The engagement of sitting judges in a politically charged institution like the Council of State compromises the institution of the judiciary.
In order to address the scope of this institution’s power one would have to evaluate the manner in which its “advice” is rendered to the King and whether this “advice” can overshadow that of the Prime Minister in his capacity as head of government. Quite ironically, the Council of State does not have any rules of engagement or formal guidelines which prescribe the procedure to be followed in the arrival of what constitutes ‘advice’ and this is one of the most glaring features of most institutions which are direct creatures of the constitution.

The impeachment tribunal (the convening of which the Prime Minister plays an instrumental role) for removal of judges is but one example. Is it practically feasible for the Prime Minister to render any ‘advice’ which is in conflict with the majority of the membership of Council of State? Can government bureaucrats who are constituents of the institution motivate an advice that runs contrary to the government’s policy?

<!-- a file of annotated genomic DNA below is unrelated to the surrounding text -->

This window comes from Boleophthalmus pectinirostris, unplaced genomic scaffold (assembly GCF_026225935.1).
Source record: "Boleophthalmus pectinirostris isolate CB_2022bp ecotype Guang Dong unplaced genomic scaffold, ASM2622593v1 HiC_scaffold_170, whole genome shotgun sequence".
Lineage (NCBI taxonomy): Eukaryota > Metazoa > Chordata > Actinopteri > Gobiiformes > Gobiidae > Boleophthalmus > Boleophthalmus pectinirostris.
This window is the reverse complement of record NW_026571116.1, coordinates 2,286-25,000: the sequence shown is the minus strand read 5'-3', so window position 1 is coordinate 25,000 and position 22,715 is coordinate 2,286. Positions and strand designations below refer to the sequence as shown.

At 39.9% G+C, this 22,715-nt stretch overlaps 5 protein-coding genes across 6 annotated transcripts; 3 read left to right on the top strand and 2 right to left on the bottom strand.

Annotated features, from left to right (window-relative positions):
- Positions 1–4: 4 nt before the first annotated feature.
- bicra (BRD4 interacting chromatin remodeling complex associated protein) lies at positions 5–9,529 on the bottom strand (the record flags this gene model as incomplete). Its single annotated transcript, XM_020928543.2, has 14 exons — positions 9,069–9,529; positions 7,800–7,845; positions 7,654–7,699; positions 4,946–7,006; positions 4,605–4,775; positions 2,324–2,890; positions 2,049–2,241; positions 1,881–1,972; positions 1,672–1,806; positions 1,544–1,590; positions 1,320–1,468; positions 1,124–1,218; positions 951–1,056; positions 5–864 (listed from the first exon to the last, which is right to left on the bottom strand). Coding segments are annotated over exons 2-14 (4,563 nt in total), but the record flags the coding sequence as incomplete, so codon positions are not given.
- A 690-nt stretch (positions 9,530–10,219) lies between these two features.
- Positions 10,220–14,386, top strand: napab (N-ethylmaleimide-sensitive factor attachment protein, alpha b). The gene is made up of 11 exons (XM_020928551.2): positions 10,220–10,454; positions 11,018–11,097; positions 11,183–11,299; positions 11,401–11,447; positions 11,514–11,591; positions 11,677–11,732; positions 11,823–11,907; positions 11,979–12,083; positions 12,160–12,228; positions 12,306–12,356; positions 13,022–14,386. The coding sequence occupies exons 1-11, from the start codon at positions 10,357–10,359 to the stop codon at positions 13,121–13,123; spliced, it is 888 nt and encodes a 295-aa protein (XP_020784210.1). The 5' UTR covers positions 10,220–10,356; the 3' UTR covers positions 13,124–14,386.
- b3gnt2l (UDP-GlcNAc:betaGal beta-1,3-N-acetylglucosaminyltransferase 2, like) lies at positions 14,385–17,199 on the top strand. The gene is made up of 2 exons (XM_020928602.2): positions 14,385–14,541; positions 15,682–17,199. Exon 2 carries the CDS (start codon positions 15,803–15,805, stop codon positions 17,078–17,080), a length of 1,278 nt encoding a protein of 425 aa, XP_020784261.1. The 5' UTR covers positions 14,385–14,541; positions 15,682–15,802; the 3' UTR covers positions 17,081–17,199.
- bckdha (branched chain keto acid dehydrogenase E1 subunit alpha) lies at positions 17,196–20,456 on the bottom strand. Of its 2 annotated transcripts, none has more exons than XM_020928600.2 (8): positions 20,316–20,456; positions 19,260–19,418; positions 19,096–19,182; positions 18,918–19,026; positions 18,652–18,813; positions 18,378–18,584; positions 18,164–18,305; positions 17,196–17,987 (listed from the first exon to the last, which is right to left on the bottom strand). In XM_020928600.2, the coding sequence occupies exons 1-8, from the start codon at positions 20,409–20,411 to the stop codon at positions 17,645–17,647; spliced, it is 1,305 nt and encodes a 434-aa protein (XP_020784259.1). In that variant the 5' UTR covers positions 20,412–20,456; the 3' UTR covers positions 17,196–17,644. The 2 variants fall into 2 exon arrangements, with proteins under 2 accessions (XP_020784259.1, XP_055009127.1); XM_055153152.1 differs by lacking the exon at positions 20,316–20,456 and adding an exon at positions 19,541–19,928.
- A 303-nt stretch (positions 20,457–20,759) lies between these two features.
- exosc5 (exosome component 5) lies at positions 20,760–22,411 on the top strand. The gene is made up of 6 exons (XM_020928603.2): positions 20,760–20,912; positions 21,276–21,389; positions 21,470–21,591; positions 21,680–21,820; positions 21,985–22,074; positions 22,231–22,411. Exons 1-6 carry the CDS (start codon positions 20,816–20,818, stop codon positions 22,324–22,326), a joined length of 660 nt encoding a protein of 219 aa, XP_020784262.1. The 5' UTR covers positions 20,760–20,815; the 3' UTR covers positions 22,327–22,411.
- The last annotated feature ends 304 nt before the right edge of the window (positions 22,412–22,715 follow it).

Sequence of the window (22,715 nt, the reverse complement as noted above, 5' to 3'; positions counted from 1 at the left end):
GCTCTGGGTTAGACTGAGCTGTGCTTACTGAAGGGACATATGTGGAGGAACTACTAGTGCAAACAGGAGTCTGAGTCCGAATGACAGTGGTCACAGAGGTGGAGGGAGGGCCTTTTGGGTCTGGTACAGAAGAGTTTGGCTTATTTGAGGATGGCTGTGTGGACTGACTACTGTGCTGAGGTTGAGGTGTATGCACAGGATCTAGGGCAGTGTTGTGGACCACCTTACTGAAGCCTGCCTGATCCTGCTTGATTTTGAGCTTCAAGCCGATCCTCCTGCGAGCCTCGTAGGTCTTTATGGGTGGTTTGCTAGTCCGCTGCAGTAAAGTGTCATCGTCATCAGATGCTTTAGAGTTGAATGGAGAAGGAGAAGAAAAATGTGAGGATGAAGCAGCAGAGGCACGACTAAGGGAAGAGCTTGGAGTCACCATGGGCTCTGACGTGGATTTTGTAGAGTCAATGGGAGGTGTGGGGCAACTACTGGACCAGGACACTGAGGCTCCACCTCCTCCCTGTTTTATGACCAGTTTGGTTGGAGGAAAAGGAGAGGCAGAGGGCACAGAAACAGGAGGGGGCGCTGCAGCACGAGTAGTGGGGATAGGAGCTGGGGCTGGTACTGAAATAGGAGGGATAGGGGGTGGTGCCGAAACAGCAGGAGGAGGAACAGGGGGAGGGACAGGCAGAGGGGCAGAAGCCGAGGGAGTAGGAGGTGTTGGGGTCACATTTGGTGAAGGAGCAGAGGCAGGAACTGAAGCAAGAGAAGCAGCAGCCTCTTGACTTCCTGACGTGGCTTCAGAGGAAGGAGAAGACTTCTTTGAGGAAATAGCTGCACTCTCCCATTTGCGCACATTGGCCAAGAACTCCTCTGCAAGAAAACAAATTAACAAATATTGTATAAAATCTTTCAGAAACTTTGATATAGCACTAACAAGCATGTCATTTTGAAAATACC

To put it bluntly, can the commander of the Lesotho Defence Force and the Commissioner of Police in their respective capacities as members directly challenge the stance held by the Prime Minister? What would be the practical implications of that endeavour?

These questions are being raised to illustrate that the advice rendered by the Council of State is riddled with some practical bottlenecks. Recent developments on the political stage have clearly magnified its practical shortcomings. The politicians seemed to have harboured the view that the lobbying of some members of the Council of State to motivate the desired end of a particular political faction would be beneficial but this approach was clearly ill-conceived because the decision-making process of the Council of State is not done by way of votes or through the conventional democratic process – it is done by consensus and even then the discretion to take that advice lies in the chairperson (the King).